A resident of France since 1991, Yugoslavian born and classically trained composer/instrumentalist Stevan Kovacs Tickmayer is a prominent artist who engages projects with ex-Henry Cow alumni, guitarist Fred Frith, and drummer Chris Cutler among many cutting-edge stylists. Over the years, he's spread his wares throughout a broad spectrum, covering classical and avant-progressive rock amid numerous genre-scorching proclivities.
Cutler and guitarist/drummer Robert Drake perform on various tracks along with others, yet it's Tickmayer's bizarre fusion of off kilter classical, free-improvisation and Eastern folk melodies with prog-rock grooves that convey his all-encompassing skills. With freaky EFX treatments to complement music that skirts a rather frenetic pace, Tickmayer's arsenals of pianos, electric keyboards, and samplers enable him to generate an armada of unlikely hues and textures. But in certain movements, his acoustic piano performances conjure up imagery of jazz giant, Cecil Taylor. It's partly about controlled chaos, where notions of a social breakdown in a large metropolis occasionally come to mind.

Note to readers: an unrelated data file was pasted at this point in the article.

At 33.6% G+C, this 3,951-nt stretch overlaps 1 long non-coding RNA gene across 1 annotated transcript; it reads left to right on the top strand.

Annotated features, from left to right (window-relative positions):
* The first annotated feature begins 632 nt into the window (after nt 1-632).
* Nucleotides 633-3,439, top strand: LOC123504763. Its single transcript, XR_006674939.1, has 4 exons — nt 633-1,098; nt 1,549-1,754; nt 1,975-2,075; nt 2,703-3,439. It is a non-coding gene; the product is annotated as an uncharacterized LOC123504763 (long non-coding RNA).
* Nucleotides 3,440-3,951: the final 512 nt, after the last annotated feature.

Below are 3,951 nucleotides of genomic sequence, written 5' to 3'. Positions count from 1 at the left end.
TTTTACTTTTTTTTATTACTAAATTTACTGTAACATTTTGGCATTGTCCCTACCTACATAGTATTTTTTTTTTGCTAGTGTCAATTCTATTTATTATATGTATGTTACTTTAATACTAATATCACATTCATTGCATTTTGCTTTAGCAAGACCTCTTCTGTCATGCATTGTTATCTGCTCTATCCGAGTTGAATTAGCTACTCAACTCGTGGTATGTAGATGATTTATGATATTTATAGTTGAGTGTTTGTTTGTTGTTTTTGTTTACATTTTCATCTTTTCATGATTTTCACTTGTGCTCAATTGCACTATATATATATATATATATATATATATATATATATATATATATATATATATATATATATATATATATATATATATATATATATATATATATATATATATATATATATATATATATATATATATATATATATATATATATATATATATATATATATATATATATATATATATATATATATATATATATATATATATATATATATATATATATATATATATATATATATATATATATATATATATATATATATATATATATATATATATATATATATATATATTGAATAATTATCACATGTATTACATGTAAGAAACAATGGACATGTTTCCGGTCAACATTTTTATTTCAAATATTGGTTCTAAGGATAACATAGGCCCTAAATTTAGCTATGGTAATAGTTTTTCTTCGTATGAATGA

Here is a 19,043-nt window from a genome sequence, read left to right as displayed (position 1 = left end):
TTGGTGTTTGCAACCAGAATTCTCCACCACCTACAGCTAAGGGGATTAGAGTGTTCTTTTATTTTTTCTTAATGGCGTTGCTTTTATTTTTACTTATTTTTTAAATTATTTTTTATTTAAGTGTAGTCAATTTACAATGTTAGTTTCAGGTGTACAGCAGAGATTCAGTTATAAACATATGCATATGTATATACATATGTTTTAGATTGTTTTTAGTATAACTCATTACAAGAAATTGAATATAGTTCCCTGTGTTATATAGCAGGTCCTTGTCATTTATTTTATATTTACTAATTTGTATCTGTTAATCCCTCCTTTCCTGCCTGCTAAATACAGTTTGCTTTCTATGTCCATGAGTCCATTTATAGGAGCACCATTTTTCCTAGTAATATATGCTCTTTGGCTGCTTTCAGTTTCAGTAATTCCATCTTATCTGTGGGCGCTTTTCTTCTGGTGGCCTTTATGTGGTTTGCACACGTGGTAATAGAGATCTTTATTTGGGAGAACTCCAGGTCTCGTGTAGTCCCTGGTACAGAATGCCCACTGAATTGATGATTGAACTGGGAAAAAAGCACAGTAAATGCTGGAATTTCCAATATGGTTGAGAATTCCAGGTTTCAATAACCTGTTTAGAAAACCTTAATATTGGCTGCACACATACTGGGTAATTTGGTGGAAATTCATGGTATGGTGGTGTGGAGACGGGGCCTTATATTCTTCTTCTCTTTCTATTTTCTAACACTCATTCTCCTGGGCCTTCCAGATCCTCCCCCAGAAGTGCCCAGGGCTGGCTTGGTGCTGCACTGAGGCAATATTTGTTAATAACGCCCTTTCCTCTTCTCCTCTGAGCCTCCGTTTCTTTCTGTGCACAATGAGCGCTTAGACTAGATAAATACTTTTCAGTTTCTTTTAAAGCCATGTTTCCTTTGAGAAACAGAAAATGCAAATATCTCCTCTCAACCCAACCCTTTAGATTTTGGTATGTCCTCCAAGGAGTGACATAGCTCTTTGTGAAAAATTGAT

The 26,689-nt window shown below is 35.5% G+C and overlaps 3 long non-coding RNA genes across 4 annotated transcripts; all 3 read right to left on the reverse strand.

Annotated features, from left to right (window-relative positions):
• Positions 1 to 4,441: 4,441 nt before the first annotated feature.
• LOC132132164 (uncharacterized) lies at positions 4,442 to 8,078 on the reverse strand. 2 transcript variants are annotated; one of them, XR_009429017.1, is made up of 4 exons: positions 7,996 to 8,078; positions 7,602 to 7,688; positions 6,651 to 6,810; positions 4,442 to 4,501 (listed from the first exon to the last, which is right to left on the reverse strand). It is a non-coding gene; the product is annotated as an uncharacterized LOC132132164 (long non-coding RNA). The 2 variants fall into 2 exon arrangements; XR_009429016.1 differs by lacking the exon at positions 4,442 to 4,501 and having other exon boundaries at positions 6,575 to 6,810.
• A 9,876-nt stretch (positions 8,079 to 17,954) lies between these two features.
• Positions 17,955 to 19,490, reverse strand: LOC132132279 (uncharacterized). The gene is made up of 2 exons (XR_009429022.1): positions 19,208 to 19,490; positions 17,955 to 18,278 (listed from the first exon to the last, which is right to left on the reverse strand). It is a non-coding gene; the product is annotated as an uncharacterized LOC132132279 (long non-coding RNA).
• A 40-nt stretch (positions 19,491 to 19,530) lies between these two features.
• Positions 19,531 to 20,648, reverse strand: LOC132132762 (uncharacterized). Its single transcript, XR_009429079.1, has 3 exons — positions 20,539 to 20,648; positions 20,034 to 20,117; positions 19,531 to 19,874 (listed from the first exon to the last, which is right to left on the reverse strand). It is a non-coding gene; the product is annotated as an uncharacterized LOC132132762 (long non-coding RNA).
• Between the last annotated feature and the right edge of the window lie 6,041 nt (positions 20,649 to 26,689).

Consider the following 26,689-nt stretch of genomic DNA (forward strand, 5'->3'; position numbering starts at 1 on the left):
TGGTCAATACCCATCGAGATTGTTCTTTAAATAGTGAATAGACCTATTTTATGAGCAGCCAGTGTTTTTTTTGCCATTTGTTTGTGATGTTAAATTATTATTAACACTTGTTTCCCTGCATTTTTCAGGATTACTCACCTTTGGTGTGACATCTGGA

The album is segmented into three multi-part pieces: Concerto grosso, Cold Peace Counterpoints and Five Bagatelles for a Polyhistor. Through it all, he executes an onslaught of metrics. On "E-guitar Ostinato," he projects a hyper-mode Henry Cow type scenario via his odd-metered phrasings and Drake's complex e-guitar lines. This is followed by the dark, ethereal piece "Troparion," which sounds like a theme for a mysterious sci-fi thriller. In other areas, Tickmayer projects a high-impact and discombobulated vision of humanity, or so it seems. He embeds circus music with harmonium-based phrasings to counter mutant folk and pop-rock motifs as well. It's a fiendishly crazed and mesmeric sequence of musical prospects that most will most assuredly probe your psyche. And it's all quite entertaining.